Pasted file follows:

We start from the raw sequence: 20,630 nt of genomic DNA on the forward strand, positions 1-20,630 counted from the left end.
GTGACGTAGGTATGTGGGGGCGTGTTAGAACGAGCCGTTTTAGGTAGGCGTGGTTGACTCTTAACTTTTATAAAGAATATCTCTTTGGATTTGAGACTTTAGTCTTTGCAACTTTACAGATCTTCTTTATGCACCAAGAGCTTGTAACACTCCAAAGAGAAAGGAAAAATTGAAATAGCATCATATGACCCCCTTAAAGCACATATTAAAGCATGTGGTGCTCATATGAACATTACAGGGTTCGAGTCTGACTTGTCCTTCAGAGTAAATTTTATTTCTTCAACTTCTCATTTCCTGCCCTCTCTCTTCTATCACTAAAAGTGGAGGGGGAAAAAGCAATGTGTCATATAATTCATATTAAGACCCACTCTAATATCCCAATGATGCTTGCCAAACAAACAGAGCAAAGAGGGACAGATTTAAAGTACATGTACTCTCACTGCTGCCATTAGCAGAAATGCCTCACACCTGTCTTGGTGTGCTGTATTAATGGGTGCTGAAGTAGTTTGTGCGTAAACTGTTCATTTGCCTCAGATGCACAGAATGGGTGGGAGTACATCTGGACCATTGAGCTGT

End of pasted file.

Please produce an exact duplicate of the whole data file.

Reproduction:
We start from the raw sequence: 20,630 nt of genomic DNA on the forward strand, positions 1-20,630 counted from the left end.
GTGACGTAGGTATGTGGGGGCGTGTTAGAACGAGCCGTTTTAGGTAGGCGTGGTTGACTCTTAACTTTTATAAAGAATATCTCTTTGGATTTGAGACTTTAGTCTTTGCAACTTTACAGATCTTCTTTATGCACCAAGAGCTTGTAACACTCCAAAGAGAAAGGAAAAATTGAAATAGCATCATATGACCCCCTTAAAGCACATATTAAAGCATGTGGTGCTCATATGAACATTACAGGGTTCGAGTCTGACTTGTCCTTCAGAGTAAATTTTATTTCTTCAACTTCTCATTTCCTGCCCTCTCTCTTCTATCACTAAAAGTGGAGGGGGAAAAAGCAATGTGTCATATAATTCATATTAAGACCCACTCTAATATCCCAATGATGCTTGCCAAACAAACAGAGCAAAGAGGGACAGATTTAAAGTACATGTACTCTCACTGCTGCCATTAGCAGAAATGCCTCACACCTGTCTTGGTGTGCTGTATTAATGGGTGCTGAAGTAGTTTGTGCGTAAACTGTTCATTTGCCTCAGATGCACAGAATGGGTGGGAGTACATCTGGACCATTGAGCTGT